Our VoiceImmigration

Stephen Colbert Testifies


Chris Bober • Sep 28, 2010

colbertThis past week Stephen Colbert testified before Congress about his one-day experience picking beans as a member of the “Take Our Jobs” campaign. The campaign, initiated by the United Farm Workers, invites Americans to take a position in farm labor in order to shed light on the extremely distressing nature of the work. It also intends to highlight the aversion most Americans have towards taking one of these jobs – even in times of economic hardship. Colbert was invited to testify by Rep. Zoe Lofgren who chairs the subcommittee as a way to use his face to bring more attention to the issue – unfortunately, many in the media have been critical of Colbert’s testimony.

Present at the hearing were several members of the House of Representatives, including Reps. Steny Hoyer (D-MD), Judy Chu (D-CA), and Lamar Smith (R-TX). However, notably in attendance was “top political bigot” Rep. Steve King (R-IA).  Rep. King is famous for his strong support for racial profiling. In the past, Rep. King has insisted that one can identify an undocumented immigrant by using a “sixth sense” or by “what kind of shoes” they wear.

Rep. King has consistently used immigrants as scapegoats for many of our nation’s problems including: drugs, murder, drunken driving fatalities, diseases, and sex-crimes. He has also blamed long waits at hospitals on immigrants and their “hangnails” – among other things. After the devastating earthquake in Haiti earlier this year, Rep. King argued that it would be a good time to send America’s Haitian immigrants back home. He said, “Haiti is in great need of relief workers, and many of them could be a big help to their fellow Haitians.” Of course, Rep. King is also famous for making a preposterous statement regarding President Obama and Eric Holder,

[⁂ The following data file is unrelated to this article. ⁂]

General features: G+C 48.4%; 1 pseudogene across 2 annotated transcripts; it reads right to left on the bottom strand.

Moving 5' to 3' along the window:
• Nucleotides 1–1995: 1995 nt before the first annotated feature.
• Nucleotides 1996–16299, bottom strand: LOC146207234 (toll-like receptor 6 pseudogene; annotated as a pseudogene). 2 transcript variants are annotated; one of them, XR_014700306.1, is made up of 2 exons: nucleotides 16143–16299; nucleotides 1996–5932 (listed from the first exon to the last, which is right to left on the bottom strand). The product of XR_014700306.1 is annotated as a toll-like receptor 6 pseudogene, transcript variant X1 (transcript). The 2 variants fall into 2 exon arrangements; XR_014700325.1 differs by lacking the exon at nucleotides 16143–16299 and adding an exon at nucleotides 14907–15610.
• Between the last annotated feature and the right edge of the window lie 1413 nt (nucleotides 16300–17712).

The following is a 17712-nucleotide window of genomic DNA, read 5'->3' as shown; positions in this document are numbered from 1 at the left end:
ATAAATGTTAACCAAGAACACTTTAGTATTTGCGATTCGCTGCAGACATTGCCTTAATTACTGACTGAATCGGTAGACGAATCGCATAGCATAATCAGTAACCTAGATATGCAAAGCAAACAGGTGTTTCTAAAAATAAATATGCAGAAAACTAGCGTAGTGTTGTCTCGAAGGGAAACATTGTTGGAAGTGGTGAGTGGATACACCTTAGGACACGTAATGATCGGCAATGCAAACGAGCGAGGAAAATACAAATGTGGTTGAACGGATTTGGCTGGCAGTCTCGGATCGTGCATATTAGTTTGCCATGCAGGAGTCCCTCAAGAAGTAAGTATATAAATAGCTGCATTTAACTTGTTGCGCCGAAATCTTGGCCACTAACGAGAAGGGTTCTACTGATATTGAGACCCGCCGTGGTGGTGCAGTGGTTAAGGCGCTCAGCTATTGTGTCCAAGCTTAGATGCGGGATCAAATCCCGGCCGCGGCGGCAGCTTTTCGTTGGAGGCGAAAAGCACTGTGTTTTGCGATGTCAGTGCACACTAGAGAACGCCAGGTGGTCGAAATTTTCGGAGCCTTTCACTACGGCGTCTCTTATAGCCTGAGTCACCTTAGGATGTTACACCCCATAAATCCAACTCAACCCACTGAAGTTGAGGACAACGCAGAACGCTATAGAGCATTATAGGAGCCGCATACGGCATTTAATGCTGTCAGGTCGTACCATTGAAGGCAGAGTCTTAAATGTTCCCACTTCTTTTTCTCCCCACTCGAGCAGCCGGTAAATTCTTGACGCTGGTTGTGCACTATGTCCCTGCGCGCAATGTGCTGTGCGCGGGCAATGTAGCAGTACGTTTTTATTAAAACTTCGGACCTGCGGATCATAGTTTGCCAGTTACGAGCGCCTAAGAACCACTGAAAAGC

“When you look at this administration, I’m offended by Eric Holder and the President also, their posture.  It looks like Eric Holder said that white people in America are cowards when it comes to race.  And I don’t know what the basis of that is but I’m not a coward when it comes to that and I’m happy to talk about these things and I think we should.  But the President has demonstrated that he has a default mechanism in him that breaks down the side of race — on the side that favors the black person.”

Not surprisingly, Rep. King’s reaction to Stephen Colbert’s testimony was self-serving and humorless. He specifically instructed his aides to comb through past episodes of the Colbert Report and locate any episodes that painted him unfavorably. Prior to the event, Rep. King worried that Mr. Colbert would “try to give hard work a bad name” and afterwards accused him of mocking the proceedings.

For some who were concerned about the timing of Stephen Colbert’s testimony or worried he is not taking the immigration debate seriously, consider his audience. Clearly, Mr. Colbert knew he was speaking to a man who has been a leader in absurdity and ugly political posturing. Why not inject some humor into the debate? The truth is, Mr. Colbert may have been the sanest man in attendance.

At one point it did become clear where the “real” Stephen Colbert stands on the plight of farm labors. While most of his testimony was in the style of his television persona and he remained in character, he did drop it when Rep. Chu (D-CA) asked him why he was advocating for immigrant farmworkers. He replied,

“I like talking about people who don’t have any power, and it seems like one of the least powerful people in the United States are migrant workers who come in and do our work, but don’t have any rights as a result. And yet, we still ask them to come here, and at the same time, ask them to leave. And that’s an interesting contradiction to me, and um… You know, “whatsoever you did for the least of my brothers,” and these seemed like the least of my brothers, right now.”

While one can debate Colbert’s timing or use of humor, we cannot debate his intention to point out the inherent bigotry in our nation’s dialogue on immigration. He speaks of the powerless.

Now if only he’d speak of the powerful.

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